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Transforming healthcare: artificial intelligence

Published: March 2023

Bex Jones
Bex Jones, Design Consultant

Artificial Intelligence (AI) and Machine Learning (ML) have become increasingly dominant disciplines across many applications and have revolutionised the world that we live in. From simple tasks like maps and navigation, to some of the latest breakthroughs such as Open AI’s chatbot, AI surrounds our everyday life and is only forecast to increase further.

Here I explore the latest advancements with the technology and specifically how it’s transforming the healthcare industry, the potential benefits and challenges, and how it’s impacting the way Healthcare Professionals (HCPs) provide care.

Latest trends - Software Platforms

ChatGPT has been a popular topic recently and has demonstrated the impressive, albeit slightly alarming, capabilities that AI has. The chatbot can be asked to do just about anything: it would be able to write this entire article with utmost ease (of course it hasn’t though).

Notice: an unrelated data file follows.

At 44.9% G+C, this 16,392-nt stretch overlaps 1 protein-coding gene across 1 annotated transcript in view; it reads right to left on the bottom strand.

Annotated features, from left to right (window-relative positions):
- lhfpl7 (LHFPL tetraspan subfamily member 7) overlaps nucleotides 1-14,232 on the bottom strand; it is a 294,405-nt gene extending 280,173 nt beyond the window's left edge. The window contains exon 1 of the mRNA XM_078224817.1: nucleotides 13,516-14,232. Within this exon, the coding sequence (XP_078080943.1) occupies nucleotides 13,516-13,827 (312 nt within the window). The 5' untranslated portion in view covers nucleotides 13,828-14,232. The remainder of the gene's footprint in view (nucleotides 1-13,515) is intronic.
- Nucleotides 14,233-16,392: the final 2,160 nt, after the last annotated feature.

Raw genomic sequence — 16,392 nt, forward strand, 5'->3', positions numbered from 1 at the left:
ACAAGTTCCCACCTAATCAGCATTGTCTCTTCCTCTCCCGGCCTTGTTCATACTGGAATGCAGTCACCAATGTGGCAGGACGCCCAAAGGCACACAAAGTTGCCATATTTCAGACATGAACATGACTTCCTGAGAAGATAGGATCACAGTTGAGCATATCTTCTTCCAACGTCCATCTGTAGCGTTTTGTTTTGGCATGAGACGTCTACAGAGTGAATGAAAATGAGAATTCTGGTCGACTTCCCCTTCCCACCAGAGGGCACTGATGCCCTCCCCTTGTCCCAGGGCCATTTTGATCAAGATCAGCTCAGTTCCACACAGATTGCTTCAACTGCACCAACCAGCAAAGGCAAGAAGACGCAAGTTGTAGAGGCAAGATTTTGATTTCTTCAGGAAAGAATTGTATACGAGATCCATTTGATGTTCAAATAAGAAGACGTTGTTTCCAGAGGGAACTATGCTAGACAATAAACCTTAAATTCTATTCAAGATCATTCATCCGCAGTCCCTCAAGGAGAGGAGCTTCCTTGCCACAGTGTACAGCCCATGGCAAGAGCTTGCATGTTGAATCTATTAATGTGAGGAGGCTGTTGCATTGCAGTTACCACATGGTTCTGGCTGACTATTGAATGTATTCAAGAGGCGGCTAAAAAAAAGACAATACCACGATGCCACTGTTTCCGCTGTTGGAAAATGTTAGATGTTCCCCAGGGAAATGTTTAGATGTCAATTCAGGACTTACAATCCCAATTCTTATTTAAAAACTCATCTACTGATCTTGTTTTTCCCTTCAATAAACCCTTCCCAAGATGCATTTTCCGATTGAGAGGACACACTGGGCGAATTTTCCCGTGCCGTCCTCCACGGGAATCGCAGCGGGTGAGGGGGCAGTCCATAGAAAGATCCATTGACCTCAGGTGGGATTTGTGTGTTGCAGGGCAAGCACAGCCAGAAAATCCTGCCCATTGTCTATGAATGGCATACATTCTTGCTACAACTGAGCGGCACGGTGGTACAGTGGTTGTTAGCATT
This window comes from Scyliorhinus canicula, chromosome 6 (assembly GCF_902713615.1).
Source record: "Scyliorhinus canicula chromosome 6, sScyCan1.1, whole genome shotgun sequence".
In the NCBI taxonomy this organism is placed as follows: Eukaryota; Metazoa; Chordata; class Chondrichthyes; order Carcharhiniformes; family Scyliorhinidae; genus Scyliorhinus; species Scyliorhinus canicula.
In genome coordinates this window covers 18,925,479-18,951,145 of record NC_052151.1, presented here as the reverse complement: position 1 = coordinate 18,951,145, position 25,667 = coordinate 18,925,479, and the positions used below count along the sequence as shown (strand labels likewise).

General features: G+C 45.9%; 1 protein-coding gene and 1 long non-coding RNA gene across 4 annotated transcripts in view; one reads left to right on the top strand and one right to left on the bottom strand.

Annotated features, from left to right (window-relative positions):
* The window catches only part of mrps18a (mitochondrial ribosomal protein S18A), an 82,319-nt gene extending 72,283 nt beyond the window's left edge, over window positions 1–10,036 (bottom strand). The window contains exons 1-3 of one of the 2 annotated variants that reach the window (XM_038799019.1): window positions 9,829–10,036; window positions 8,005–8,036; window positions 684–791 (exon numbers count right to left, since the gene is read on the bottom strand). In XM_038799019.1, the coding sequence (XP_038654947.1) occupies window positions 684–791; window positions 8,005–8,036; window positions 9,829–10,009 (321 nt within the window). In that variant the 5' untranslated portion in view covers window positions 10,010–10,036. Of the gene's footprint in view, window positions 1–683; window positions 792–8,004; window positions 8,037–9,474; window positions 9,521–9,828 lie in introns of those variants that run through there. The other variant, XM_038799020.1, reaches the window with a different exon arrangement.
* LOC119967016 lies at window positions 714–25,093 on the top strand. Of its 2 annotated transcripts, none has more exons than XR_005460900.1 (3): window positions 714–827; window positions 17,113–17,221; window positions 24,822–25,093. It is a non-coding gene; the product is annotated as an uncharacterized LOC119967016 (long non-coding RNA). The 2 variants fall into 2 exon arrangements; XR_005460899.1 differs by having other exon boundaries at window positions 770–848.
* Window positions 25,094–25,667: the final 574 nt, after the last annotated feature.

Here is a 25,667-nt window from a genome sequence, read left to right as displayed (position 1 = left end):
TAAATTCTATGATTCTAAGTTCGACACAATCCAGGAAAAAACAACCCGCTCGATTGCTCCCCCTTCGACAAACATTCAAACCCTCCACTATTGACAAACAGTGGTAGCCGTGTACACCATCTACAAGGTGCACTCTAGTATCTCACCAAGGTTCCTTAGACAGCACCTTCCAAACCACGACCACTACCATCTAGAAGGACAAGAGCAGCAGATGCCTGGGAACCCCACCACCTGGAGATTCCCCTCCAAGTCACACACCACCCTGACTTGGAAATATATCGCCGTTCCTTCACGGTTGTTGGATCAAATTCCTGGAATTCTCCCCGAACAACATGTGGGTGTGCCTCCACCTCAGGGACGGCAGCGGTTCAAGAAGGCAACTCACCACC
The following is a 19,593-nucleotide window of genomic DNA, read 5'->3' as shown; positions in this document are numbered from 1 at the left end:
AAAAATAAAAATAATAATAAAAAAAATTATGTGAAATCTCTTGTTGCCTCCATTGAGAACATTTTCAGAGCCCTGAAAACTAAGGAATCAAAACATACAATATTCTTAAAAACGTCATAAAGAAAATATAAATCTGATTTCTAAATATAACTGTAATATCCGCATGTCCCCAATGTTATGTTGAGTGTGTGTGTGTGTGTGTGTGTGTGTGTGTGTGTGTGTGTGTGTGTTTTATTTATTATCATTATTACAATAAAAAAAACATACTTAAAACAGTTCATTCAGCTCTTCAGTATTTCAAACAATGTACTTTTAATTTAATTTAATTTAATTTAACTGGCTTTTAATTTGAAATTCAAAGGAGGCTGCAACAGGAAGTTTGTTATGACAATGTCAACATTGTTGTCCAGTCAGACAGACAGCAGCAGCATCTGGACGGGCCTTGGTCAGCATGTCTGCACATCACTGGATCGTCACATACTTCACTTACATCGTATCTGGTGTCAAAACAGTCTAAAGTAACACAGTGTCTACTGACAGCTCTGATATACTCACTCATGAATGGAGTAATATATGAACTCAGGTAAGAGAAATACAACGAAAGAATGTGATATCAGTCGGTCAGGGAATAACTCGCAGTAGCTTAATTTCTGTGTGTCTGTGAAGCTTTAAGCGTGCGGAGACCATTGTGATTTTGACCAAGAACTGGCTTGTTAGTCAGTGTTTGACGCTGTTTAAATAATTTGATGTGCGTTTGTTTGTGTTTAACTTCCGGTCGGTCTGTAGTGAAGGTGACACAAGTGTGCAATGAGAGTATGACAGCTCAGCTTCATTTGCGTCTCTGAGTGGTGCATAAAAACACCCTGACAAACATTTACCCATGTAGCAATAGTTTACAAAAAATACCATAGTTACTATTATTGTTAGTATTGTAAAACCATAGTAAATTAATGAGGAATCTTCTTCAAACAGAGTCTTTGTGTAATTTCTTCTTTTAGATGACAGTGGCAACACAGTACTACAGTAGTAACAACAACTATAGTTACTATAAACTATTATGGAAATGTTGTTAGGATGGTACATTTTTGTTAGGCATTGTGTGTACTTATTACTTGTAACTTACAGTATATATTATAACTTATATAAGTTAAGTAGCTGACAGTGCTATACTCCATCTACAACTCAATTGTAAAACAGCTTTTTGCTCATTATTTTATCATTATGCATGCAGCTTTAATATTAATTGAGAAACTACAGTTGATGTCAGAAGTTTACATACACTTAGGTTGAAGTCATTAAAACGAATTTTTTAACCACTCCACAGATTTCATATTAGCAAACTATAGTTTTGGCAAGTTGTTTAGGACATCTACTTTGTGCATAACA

Instead, Shore recently sampled the software by requesting ChatGPT to create a Robert Burns-inspired medical design poem on our behalf. For such a niche request, in our opinion, we were happy with the results. The poem can be found on our LinkedIn post.

Similarly, platforms such as Midjourney enable AI to assist in the creative process by taking guidance text or audio and outputting computer-generated images. According to designers, it is believed this will become more commonly used to aid in producing early-stage concepts. Again, Shore tested out the software with various medical related design commands…

AI generated image for medical device design
‘Industrial design for a medical device’ via Midjourney
Although this is very impressive, especially as only a small level of information was given, we don’t think AI will be replacing our brilliant, talented team anytime soon!

The growth of AI in Healthcare

AI in healthcare specifically has grown at an astronomical rate, likely due to the rising need for care with an aging population, without the resources to reflect this.
graph which highlights AI and ML-enabled devices

According to the FDA, the number of AI and ML-enabled devices has increased 83% from 2018 to 2021, where there was a record 115 authorisations.